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Children and camp counselors watch a test tube lame up during a science show put on by the University of Southern Maine Chemistry Club in Portland’s Deering Oaks Park on Thursday, July 26, 2012.
PORTLAND — Nearly 100 Portland area children gathered in Deering Oaks Park Thursday just after noon to… learn more about chemical science?
The course load was perhaps best exemplified by Kari Picard, one of many to take a turn narrating the event: “We’re going to show you some balloons exploding and then we’re going to tell you why they’re exploding.”
Picard is a member of the University of Southern Maine’s Chemistry Club, which travels to schools and venues around the area in hopes of sparking — literally — enthusiasm for science among children.
During their performance Thursday, the USM students showed off substances ranging in temperature from minus 321 degrees to 3,000 degrees, respectively freezing and shattering toys using billowing clouds of liquid nitrogen, then combining rust and magnesium to produce piping hot molten iron.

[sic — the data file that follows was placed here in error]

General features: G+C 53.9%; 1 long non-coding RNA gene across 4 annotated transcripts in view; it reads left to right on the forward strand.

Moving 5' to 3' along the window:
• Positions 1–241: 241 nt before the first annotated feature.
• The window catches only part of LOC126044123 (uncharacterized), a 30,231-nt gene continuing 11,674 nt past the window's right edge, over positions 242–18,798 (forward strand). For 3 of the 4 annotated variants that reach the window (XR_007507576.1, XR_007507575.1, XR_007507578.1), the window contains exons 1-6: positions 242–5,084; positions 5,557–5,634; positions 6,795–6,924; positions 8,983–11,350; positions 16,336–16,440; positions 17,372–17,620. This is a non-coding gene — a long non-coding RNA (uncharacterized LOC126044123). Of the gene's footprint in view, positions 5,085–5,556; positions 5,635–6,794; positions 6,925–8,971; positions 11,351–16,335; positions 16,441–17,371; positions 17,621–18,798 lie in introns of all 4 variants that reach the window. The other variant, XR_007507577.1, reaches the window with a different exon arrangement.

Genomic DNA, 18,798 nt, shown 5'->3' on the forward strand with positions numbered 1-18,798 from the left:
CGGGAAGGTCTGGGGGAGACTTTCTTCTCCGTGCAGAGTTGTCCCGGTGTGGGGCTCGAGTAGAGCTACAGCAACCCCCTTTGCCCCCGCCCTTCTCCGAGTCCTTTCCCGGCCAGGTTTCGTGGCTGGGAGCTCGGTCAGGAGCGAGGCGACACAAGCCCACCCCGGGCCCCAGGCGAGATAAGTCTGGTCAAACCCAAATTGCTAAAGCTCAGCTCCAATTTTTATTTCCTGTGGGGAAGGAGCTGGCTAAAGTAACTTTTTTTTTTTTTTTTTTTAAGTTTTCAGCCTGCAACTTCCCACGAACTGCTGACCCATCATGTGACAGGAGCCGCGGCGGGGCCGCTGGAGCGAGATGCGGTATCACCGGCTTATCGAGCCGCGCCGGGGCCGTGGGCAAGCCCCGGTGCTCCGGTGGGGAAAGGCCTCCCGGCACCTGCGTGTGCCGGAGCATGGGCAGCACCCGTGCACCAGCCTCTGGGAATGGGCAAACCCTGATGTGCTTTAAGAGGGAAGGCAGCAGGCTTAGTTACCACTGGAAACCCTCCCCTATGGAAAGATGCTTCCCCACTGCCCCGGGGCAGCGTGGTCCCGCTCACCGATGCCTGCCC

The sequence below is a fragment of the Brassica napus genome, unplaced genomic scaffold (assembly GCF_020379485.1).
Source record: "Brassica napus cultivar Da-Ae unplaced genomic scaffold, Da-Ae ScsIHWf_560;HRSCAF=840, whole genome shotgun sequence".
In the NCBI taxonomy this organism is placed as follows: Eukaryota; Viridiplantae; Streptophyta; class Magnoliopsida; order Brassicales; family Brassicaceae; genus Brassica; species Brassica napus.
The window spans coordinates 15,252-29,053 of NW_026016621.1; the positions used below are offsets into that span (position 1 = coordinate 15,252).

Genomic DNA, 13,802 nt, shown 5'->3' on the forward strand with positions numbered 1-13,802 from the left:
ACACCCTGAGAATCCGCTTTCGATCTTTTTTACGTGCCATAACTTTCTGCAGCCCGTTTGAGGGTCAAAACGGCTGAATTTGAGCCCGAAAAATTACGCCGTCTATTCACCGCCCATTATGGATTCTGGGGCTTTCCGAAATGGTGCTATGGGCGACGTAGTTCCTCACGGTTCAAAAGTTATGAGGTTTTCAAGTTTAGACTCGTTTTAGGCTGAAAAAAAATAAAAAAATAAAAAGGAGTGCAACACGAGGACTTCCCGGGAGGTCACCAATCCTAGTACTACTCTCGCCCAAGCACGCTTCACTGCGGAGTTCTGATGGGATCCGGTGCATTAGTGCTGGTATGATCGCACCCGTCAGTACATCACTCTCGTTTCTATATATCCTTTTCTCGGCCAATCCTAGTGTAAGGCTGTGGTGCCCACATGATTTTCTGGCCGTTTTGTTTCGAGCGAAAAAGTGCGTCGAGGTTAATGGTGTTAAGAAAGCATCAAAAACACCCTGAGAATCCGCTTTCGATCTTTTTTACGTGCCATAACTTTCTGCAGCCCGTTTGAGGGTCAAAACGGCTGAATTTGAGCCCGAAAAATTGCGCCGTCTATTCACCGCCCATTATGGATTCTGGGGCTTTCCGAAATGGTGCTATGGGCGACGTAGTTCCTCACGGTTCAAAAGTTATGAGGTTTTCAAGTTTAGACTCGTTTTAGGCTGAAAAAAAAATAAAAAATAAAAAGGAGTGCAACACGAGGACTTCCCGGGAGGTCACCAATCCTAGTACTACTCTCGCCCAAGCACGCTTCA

Perhaps most popular among the young attendees, however, were the explosions. Those balloons Picard warned about? They were mostly filled with hydrogen, oxygen, both or — and this was the biggest “bang” of all — a whole lot of both.
“We at USM are firm believers in ‘The bigger the boom, the more fun we have,’” junior Zachary Chopchinski, vice president of the club, told the crowd of children, many of whom shrieked with anticipation as he lit off a string of increasingly loud balloon bombs. Or maybe “ballombs,” for short.
After the demonstration, Chopchinski told the Bangor Daily News the club aims to make science fun for kids using some of the things kids like best.
“Children enjoy a lot of the [chemical] reactions,” he said. “They love the booms, bangs and fires, and then we explain to them the science.”
Added club president Layla Venturini, also a USM junior: “They’ll remember the science, because they’ll think back and say, ‘Oh, yeah, that makes an explosion.’”